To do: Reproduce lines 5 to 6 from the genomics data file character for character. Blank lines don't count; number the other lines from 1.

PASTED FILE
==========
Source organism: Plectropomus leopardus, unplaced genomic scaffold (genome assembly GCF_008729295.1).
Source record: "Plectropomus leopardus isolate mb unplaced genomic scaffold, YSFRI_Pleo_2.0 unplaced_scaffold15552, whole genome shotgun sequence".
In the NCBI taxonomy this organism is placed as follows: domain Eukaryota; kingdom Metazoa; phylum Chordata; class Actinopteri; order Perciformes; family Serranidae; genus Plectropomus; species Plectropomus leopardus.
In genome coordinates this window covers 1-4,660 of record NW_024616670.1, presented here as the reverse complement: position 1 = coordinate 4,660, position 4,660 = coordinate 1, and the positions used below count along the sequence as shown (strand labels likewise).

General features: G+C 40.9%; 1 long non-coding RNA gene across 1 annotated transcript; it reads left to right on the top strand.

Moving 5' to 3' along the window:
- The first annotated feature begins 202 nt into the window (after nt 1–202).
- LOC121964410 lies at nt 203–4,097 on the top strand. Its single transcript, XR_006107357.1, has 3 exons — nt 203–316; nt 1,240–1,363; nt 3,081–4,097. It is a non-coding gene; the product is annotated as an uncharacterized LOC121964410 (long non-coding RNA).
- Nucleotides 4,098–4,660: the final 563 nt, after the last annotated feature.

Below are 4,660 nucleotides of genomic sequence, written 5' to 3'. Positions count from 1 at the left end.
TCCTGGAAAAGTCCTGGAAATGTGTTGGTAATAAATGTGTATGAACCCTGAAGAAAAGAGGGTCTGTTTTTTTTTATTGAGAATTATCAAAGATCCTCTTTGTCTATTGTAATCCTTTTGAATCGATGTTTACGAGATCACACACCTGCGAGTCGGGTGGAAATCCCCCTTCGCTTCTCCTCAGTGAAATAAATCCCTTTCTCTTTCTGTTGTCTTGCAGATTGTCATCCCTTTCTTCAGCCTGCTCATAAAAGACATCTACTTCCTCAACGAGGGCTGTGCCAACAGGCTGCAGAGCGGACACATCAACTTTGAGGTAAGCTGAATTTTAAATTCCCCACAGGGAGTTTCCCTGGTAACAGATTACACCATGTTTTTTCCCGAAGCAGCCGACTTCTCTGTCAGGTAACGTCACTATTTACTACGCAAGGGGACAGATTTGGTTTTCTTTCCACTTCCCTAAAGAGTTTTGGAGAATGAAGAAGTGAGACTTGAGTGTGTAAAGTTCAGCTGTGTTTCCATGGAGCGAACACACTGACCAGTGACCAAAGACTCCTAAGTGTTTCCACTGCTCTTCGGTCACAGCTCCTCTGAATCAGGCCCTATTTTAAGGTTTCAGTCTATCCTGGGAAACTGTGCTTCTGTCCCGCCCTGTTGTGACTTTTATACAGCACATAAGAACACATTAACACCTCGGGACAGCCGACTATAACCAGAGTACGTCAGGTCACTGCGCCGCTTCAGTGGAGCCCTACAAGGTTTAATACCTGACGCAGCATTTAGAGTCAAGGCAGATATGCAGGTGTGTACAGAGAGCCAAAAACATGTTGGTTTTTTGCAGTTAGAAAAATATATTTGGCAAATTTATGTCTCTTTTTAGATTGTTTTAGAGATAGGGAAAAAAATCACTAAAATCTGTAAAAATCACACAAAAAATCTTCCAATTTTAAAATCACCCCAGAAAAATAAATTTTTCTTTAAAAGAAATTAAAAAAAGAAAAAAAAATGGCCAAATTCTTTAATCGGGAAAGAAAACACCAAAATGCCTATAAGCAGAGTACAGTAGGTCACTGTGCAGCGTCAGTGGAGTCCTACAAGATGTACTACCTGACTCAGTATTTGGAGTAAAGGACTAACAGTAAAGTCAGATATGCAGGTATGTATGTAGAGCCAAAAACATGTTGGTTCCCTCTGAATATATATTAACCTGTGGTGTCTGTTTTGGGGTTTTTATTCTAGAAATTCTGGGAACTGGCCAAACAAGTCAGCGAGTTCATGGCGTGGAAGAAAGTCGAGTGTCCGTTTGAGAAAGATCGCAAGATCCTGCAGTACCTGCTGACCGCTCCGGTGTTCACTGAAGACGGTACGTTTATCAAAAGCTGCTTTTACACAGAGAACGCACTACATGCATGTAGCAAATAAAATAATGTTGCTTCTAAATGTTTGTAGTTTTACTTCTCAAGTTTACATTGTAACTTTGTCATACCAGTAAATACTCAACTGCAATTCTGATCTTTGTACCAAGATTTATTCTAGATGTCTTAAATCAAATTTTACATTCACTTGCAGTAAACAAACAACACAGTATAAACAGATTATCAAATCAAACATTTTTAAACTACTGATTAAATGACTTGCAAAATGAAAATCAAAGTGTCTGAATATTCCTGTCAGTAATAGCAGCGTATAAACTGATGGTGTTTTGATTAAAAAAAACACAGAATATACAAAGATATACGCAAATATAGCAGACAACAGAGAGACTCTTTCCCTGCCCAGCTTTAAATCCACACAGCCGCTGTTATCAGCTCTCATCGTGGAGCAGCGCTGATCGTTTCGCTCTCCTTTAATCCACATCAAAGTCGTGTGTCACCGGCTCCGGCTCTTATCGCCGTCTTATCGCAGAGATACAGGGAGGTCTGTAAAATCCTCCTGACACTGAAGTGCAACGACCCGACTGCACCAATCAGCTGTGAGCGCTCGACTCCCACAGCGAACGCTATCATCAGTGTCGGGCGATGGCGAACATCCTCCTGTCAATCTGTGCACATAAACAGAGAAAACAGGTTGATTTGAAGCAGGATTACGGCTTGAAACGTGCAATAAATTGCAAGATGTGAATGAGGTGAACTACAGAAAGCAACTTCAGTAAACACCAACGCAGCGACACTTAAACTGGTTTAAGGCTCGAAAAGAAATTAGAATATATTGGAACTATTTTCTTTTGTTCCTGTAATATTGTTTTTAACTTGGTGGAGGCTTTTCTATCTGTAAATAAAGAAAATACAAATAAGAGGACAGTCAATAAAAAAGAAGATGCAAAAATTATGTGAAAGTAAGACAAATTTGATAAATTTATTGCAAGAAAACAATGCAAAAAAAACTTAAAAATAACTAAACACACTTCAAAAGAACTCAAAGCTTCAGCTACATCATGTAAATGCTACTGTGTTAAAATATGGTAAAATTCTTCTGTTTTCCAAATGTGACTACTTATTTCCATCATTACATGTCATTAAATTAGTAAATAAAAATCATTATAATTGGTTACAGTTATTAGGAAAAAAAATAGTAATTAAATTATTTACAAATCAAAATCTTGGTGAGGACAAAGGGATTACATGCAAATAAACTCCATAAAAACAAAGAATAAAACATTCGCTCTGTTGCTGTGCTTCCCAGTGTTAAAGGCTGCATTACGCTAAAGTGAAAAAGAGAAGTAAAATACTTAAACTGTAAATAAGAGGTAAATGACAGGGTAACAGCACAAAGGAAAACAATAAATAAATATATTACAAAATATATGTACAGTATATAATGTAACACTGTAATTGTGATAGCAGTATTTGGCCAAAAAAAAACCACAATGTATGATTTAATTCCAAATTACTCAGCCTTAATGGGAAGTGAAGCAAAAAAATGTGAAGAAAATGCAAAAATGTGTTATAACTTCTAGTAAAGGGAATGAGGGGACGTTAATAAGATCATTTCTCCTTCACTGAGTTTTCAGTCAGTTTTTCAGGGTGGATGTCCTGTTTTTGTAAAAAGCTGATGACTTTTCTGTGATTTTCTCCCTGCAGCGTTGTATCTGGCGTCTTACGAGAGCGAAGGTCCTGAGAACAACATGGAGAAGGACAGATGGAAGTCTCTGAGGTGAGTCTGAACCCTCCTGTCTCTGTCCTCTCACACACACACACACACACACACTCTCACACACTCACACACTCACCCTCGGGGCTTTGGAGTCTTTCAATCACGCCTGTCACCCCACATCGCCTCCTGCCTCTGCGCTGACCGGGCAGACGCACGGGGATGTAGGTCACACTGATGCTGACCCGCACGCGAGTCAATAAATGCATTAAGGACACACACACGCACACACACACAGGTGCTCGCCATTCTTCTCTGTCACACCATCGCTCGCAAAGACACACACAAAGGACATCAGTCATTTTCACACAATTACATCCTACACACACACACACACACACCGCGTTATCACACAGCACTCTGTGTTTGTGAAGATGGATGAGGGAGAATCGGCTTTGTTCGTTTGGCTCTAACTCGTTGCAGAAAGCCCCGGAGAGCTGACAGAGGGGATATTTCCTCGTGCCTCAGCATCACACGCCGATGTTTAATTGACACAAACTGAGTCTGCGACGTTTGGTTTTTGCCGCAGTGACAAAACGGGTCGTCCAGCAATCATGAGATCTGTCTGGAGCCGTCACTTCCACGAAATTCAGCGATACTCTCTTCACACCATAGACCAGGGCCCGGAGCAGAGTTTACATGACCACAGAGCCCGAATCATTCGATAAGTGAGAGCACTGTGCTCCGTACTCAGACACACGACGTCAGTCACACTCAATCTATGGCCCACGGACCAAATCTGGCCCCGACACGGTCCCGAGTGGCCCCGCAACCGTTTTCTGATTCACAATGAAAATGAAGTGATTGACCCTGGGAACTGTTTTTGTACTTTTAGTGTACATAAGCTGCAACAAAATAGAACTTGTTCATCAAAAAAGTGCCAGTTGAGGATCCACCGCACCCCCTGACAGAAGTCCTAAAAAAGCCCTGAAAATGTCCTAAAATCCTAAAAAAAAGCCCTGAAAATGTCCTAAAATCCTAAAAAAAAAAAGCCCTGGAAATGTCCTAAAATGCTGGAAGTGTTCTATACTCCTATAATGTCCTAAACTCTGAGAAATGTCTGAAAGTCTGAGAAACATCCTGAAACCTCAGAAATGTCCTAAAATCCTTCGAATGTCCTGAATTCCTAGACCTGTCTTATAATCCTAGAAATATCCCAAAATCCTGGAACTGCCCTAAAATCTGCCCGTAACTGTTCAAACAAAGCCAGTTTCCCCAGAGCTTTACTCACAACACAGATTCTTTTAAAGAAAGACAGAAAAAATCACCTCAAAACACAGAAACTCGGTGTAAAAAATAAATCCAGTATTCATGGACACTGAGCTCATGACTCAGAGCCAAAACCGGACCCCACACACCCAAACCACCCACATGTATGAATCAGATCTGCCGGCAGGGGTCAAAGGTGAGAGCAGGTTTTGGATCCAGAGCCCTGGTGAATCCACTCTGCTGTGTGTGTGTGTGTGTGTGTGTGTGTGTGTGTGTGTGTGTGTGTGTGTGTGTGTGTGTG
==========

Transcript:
General features: G+C 40.9%; 1 long non-coding RNA gene across 1 annotated transcript; it reads left to right on the top strand.

Moving 5' to 3' along the window: